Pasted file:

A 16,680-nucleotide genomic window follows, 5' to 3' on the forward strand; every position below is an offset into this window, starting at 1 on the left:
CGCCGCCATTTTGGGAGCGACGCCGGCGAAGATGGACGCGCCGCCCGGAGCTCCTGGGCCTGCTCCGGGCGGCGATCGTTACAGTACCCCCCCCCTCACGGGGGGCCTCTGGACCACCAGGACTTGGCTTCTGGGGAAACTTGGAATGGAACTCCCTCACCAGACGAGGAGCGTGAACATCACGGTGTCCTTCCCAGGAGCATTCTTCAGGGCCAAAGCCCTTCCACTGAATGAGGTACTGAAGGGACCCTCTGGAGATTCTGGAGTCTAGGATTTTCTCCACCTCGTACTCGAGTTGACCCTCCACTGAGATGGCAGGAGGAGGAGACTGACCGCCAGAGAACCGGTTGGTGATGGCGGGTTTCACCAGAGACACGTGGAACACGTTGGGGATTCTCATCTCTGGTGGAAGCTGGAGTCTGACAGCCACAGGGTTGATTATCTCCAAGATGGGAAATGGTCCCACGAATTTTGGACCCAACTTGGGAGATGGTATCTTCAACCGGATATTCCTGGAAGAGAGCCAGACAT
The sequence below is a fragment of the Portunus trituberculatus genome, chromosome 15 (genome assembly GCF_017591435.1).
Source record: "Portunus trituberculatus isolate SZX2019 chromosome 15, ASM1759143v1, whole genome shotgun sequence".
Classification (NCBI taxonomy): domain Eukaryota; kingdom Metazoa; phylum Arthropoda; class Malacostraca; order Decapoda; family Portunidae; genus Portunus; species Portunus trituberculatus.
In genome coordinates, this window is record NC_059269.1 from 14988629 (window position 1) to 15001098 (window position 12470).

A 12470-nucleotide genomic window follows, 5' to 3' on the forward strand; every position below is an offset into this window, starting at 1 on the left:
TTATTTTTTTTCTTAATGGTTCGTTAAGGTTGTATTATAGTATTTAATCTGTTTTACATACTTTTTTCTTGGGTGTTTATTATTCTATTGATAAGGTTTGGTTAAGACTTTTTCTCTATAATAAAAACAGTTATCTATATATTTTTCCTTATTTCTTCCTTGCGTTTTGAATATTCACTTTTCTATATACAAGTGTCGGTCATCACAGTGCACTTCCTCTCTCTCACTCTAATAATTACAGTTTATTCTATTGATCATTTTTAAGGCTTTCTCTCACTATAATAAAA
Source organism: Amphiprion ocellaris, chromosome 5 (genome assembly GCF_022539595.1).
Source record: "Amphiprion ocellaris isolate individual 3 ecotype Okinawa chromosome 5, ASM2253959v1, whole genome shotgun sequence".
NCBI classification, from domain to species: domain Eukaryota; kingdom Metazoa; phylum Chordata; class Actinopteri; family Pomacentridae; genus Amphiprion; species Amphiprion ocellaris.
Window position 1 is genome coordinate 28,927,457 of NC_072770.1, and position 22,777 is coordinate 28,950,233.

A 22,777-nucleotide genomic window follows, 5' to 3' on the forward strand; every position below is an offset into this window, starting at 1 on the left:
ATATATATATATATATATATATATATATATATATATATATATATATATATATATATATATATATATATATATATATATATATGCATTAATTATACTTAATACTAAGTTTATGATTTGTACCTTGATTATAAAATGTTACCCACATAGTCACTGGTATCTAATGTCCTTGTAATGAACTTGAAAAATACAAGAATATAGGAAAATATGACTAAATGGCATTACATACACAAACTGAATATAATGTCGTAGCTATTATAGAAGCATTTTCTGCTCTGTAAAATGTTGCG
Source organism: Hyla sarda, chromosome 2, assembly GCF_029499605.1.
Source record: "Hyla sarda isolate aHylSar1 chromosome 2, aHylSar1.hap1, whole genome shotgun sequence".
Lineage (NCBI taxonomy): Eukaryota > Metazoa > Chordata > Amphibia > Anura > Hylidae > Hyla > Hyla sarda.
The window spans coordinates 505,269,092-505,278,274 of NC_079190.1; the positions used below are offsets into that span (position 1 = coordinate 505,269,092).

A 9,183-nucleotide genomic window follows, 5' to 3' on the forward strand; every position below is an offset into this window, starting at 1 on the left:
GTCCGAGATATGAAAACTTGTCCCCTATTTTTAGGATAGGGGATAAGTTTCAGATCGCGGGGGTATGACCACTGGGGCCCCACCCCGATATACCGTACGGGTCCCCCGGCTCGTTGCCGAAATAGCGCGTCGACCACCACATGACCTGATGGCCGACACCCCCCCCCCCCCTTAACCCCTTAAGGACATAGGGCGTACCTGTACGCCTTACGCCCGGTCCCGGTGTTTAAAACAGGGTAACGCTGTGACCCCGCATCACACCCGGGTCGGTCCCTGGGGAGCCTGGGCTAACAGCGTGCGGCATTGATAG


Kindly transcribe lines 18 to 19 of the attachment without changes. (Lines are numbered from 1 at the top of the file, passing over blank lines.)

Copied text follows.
The window spans coordinates 505,269,092-505,278,274 of NC_079190.1; the positions used below are offsets into that span (position 1 = coordinate 505,269,092).

A 9,183-nucleotide genomic window follows, 5' to 3' on the forward strand; every position below is an offset into this window, starting at 1 on the left: